Heart Health

Signs and Symptoms of an Irregular Heartbeat

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Health Check Certified by Dr. Gerald Morris

Image Credit: Getty Images

Do you feel dizzy or do you experience heart fluttering? You may have a heart arrhythmia, or in other words, an irregular heartbeat. There’s nothing to panic about if you’ve felt symptoms only on an occasional basis for a short period of time.

The fast fluttering of the heart is experienced by many and may develop with age. However, if the symptoms persist, you may have a dangerous arrhythmia that signals heart disease. If this is the case, it requires treatment and medical supervision. So, get informed on the 8 signs and symptoms of an irregular heartbeat…

1. Heart Palpitations

One obvious sign of an arrhythmia is heart palpitations, which cause a single premature heartbeat or “skipped beat.” Usually, infrequent heart palpitations are not concerning; however, if they gradually increase, it may be time to consult a medical professional.

To give you a comparison, a normal, healthy heart pumps blood constantly through the circulatory system like a muscular pump, pumping (or expanding and contracting) an average of 100,000 times per day for a total of roughly 2,000 gallons of blood. However, a heart with an arrhythmia has a disturbance in the effective pumping of blood. For instance, it can cause the heart to be too slow, too fast, or erratically, which may affect all your other organs (i.e., brain, kidneys, lungs, etc.) and may even cause damage.

2. Fluttering Sensations

Premature heartbeats that occur often or in rapid succession may cause a greater awareness of heart palpitations or a “fluttering” sensation in the chest or neck. Arrhythmias refer to abnormal heartbeats or basically any alteration from the normal sequence of the heart’s contraction and relaxation cycle. A elevated heart rate (pulse) is normally referred to as tachycardia (which refers to an adult heart that pumps more than 100-beats per minute), according to the American Heart Association.

Although arrhythmias are most likely harmless and don’t pose any threat, they can cause the heart to pump less effectively. This in turn, can impact almost every organ in the body that relies on a fresh blood supply (e.g., the lungs) and the ineffective function of organs can cause permanent damage over the long term.

3. Dizziness or Lightheadedness

An arrhythmia can cause a lack of oxygen in the brain. This lack of vital oxygen will often cause the patient to experience dizziness or lightheadedness to the point of losing balance or even passing out. Several types of arrhythmias can cause lightheadedness, including atrial fibrillation and the heart beating too slow (known clinically as bradycardia).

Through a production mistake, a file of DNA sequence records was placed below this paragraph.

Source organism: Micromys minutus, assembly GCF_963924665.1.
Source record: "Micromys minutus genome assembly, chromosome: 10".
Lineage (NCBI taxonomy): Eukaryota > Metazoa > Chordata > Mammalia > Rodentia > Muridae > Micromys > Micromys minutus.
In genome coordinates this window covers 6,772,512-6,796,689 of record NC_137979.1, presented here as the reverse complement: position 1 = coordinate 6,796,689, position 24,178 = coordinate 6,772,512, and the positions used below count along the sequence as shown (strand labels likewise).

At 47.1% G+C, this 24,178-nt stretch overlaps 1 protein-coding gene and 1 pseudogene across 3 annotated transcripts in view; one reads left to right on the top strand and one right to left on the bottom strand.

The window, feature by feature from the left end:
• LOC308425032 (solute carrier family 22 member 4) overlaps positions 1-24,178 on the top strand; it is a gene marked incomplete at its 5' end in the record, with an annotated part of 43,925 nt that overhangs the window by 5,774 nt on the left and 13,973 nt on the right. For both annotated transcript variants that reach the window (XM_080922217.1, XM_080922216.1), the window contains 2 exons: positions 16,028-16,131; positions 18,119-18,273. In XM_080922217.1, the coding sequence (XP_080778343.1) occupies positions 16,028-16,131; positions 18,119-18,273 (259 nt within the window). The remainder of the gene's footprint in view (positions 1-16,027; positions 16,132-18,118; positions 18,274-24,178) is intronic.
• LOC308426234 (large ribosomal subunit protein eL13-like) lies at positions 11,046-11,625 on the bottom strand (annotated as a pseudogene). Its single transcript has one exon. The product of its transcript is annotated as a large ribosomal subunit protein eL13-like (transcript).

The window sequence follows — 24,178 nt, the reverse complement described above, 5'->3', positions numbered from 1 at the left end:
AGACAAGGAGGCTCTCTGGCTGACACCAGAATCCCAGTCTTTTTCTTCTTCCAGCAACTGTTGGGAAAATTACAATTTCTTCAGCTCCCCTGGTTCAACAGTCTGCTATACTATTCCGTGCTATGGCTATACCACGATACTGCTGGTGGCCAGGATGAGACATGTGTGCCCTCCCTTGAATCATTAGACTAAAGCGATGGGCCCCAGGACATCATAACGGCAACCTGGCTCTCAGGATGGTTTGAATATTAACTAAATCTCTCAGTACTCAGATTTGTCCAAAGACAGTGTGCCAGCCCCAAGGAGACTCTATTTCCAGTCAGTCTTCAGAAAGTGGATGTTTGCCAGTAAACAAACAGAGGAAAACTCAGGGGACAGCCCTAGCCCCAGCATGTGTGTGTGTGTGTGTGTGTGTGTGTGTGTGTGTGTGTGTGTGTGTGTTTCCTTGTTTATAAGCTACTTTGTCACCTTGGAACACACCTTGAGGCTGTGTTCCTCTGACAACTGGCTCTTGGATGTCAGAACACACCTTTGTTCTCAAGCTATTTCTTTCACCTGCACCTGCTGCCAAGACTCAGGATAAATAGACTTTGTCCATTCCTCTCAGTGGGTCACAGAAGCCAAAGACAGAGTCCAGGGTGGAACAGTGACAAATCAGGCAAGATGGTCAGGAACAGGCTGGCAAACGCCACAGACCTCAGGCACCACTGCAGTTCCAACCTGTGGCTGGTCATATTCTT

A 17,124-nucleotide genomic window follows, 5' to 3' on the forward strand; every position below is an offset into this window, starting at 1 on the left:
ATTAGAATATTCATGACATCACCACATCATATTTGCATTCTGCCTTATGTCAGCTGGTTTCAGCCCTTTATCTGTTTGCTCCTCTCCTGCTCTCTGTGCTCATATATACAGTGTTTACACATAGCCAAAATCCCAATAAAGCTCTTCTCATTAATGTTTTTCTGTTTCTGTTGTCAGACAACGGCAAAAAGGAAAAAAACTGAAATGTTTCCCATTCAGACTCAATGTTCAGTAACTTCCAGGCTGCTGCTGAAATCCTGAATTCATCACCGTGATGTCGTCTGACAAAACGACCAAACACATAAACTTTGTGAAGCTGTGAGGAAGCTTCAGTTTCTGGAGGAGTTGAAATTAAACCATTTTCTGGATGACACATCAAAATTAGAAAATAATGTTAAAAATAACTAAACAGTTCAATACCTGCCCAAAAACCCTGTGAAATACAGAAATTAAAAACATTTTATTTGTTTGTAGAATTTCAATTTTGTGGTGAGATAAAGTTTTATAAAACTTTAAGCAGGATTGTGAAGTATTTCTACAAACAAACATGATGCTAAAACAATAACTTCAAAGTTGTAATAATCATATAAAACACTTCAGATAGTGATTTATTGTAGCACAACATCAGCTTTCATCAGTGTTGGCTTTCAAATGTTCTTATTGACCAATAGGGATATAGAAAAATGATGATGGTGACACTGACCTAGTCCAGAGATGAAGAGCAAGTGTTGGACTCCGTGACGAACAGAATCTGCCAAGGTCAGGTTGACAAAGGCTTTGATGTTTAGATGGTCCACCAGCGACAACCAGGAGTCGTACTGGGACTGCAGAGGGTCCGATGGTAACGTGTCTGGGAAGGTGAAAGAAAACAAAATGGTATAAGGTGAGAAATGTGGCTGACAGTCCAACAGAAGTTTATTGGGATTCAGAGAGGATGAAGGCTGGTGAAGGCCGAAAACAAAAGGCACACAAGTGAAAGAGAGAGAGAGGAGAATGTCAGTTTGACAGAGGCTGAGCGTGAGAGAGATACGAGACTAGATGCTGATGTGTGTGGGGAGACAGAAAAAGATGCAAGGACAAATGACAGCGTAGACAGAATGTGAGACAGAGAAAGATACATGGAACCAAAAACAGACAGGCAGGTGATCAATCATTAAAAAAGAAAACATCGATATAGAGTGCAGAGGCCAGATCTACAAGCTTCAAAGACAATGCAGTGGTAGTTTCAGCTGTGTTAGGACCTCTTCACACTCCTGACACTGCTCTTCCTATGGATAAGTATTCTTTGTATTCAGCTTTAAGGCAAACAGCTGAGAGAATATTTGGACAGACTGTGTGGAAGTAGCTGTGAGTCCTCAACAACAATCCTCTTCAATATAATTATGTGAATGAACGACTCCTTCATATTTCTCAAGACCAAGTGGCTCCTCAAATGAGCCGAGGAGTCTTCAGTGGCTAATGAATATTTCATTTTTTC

Atrial fibrillation is a type of tachycardia that results when the electrical activity in the atria (the two upper chambers of the heart) is very rapid. This high speed electrical activity and irregular beating can result in lightheadedness. On the opposite end, bradycardia causes a slow heart rate (defined as less than 60 beats per minute) and an inadequate blood supply to your organs and body overall. Untreated bradycardia can cause extreme fatigue, dizziness, and fainting if an inadequate amount of blood reaches the brain. Most times, this is remedied with a pacemaker.

4. Fainting

A sudden fainting, or near-fainting spell, may occur along with heart palpitations. It may also be accompanied by dizziness, lightheadedness, and in extreme cases, a dangerous arrhythmia may cause collapse and a sudden cessation of heart function (known clinically as cardiac arrest). Several heart arrhythmias can cause fainting (known clinically as syncope), including bradycardia or several types of tachycardia, such as atrial flutter (which refers to a lengthened electrical impulse), Wolff-Parkinson-White (WPW) syndrome (which refers to an abnormal electrical pathway in the heart that causes a fast heart rate), and postural orthostatic tachycardia syndrome (which is a fast heart rate that causes issues when changing position from upright to lying down).